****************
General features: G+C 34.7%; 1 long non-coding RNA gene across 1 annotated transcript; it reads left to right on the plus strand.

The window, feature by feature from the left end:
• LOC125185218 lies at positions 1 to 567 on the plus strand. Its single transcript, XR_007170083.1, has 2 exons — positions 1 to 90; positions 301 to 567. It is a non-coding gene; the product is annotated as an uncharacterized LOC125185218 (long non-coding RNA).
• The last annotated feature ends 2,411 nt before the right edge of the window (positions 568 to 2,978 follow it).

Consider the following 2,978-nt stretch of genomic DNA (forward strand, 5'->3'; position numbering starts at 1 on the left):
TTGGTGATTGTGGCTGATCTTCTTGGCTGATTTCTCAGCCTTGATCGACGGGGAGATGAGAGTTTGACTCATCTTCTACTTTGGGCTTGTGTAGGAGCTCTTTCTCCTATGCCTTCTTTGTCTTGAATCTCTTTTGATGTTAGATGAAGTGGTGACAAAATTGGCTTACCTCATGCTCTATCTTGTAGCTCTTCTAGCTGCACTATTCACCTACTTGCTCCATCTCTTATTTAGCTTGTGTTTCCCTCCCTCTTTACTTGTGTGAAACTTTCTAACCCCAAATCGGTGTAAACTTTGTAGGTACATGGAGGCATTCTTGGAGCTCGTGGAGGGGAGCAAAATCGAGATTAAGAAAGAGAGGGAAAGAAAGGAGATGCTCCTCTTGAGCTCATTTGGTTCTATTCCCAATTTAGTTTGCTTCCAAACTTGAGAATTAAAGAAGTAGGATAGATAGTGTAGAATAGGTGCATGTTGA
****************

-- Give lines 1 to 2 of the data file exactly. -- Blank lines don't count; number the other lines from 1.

General features: G+C 34.7%; 1 long non-coding RNA gene across 1 annotated transcript; it reads left to right on the plus strand.

The window, feature by feature from the left end: